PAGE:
Fact is you won’t be retiring anytime soon given you have no or little savings now, so by instituting a small cutback in monthly spending and investing the money, you could have more than $50k for your retirement that you never envisioned. Think how much that can grow to by proactively saving more each year over the next 10 to 15 years.

    Combined with Medicare (reducing your medical care costs) at age 65, and starting your Social Security benefit in your upper 60s to age 70 (more on that later); suddenly your situation is a lot better than it is now.

    If you are serious, you should create a budget now and start to live within it going forward. Yes, pay your essential bills, but find balance on discretionary spending. You don’t have to live like a monk.

    The amount you could save, and in turn invest, could add up quite a bit. And like most things, once you see progress it gets easier to get more aggressive and further improve your situation in a relatively short period of time.

    One last thing to remember in terms of motivation. According to the Center for Disease Control (CDC), as a male you can now expect to live to an average age of 73, and age 79 for a female. That’s still a lot of years from now if you are in your younger 50s.

    Chances are you will work longer than what you might have envisioned younger, which can be a downer, but the upside is that by facing your situation honestly now, you still have time to make a big difference in terms of what you will have available for retirement once you do actually get there.

    Kick debt to the curbKick your debt to the curb

    Credit cards. Loans. Mortgage. What can you possibly do to address your debt in a manner that makes a difference?

    Your first goal here it to pay your mortgage off before retiring. If you can’t pay it off, at least down as much as possible.

    Housing is the number one expense for people in retirement, so reducing that amount in any meaningful manner can make a big difference in terms of being able to maintain your standard of living…even retiring at all. Keep in mind that housing does include mortgage, property tax, insurance, maintenance and repair costs.

    Not only does paying off (or down) your mortgage eliminate or reduce a major expense in retirement, but it’ll also provide more cash to save and invest, which can add considerably to what you’ll have at that stage in life.

    Credit card debt at high rates is a no brainer. No matter how high a balance now, begin targeting your cards now with a plan of carrying no debt of this nature into retirement. Even paying down balances starting right away will reduce your monthly interest, which can in turn go to savings.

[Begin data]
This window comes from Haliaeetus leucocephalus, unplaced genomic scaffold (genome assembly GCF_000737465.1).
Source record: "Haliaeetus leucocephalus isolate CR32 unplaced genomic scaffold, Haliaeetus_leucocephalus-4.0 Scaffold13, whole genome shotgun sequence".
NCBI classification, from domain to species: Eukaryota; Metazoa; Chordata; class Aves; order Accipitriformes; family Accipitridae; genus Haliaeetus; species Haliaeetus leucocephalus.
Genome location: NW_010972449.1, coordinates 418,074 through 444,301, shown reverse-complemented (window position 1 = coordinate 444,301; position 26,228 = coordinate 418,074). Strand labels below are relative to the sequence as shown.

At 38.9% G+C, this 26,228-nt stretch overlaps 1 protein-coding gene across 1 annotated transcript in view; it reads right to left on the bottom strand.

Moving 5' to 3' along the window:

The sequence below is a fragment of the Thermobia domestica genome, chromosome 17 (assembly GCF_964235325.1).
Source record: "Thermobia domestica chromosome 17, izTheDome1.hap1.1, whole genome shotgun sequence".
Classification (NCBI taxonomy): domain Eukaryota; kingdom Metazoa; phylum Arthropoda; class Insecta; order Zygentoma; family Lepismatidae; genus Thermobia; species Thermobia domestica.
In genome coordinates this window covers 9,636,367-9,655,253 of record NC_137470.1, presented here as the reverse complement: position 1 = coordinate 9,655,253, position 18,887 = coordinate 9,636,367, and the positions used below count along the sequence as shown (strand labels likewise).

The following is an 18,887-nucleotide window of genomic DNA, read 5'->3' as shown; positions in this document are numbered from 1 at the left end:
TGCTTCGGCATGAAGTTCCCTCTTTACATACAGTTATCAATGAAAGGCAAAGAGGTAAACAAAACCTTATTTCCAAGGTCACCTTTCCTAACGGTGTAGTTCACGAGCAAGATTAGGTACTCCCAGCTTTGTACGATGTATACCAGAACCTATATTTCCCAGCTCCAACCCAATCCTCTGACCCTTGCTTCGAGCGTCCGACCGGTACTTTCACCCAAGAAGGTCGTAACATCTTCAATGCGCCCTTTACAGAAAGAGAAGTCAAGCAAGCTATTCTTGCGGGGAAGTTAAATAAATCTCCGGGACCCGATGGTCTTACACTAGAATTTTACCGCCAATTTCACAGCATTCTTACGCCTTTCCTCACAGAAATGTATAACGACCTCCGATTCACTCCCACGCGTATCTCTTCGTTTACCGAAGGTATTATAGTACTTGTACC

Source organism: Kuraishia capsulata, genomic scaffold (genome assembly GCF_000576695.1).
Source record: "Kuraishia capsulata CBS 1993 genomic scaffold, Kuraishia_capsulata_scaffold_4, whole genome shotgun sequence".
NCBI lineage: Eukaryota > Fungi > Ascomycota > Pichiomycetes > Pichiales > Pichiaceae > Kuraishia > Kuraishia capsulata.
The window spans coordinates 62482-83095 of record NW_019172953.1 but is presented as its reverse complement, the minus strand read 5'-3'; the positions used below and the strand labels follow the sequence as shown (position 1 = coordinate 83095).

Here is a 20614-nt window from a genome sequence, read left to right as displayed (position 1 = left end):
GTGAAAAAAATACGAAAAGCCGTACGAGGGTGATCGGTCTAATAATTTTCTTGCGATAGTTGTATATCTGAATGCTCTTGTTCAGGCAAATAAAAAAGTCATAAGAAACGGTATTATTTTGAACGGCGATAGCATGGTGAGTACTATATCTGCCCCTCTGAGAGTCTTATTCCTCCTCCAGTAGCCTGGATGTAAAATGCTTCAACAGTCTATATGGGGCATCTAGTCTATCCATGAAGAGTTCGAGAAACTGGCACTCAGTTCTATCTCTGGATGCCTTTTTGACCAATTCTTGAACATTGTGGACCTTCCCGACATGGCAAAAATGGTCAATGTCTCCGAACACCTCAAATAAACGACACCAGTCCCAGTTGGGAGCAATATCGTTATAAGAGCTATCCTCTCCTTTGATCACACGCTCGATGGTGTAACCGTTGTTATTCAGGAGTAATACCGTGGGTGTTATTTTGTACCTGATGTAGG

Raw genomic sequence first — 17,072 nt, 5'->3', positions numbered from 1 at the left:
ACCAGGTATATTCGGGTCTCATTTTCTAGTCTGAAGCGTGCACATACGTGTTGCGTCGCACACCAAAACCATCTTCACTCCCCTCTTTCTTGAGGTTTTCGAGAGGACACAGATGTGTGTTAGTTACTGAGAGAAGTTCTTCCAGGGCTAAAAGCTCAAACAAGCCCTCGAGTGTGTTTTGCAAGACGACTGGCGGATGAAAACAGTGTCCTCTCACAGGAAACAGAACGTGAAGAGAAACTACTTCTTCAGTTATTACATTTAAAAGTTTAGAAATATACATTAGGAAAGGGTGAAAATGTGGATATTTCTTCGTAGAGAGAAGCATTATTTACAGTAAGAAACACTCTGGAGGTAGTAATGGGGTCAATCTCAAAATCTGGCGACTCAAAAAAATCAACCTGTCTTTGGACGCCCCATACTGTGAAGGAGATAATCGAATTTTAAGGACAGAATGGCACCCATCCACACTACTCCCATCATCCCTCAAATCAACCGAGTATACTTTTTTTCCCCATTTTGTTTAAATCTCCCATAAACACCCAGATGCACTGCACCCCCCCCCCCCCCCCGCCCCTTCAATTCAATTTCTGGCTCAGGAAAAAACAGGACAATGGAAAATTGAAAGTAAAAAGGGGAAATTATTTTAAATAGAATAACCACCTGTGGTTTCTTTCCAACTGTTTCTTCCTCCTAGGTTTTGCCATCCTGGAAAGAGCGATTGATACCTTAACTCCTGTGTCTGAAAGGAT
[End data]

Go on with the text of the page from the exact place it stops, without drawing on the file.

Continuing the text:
For most, a car payment is another major monthly expense. Paying a little bit more each month will reduce the interest you’re paying over time, which will reduce the principle quicker.

    Once your car is paid off, keep saving the car payment amount so you can purchase a new car when needed down the road in retirement, if needed.

    Set up retirement accounts

    You don’t want to have money sitting around from this point forward as it will find a way to spend itself – which is a nice way of saying you’ll probably succumb to spending urges.

    Set up a retirement account, such as an IRA. Start participating and contributing to your employer 401(k) plan (or similar employer-sponsored retirement plan), if available. Have them automatically take your monthly contribution from your check so you don’t see it and it is automatically placed into your account.

    If they do matching and pay their portion through stock, be sure you pay attention to concentration risk, where you end up with too much of one stock or asset in your portfolio, which can be a risk to your overall portfolio and savings over time.

    Take it to the maxTake it to the max

    Given you have a limited time frame, be sure to max out your available yearly contributions into you IRAs, 401(k)s and other similar accounts.

    Aside from simply building savings, the IRS allows annual contributions that are tax-deferred, so you gain the advantage of placing more money into an account, combined with the powerful benefit of compounding interest, which really adds up over time.

    And your contribution actually reduces your taxable income for the year, thus reducing your income tax owed for that year.

    Contribution limits – According to the IRS:

    The 2023 contribution limit for individuals who participate in 401(k)s and similar employer-sponsored plans is $22,500. Plus they can contribute up to $7,500 if age 50 and above in a catch-up contribution, bringing their maximum annual contribution to $30k.

    For individuals contributing to an IRA, the annual limit is now $6,500. And if you’re 50 or older, you can make a catch‑up contribution of $1,000, increasing your allowable contribution limit to $7,500. Keep in mind that each spouse can take advantage of this provision.

    One last thing to be aware of is the fact while an individual or both spouses can contribute to their 401(k) or similar employer-sponsored plan, as well as individual IRAs, there are phase-out provisions on how much in total can be contributed, as well as income limits. Learn more here.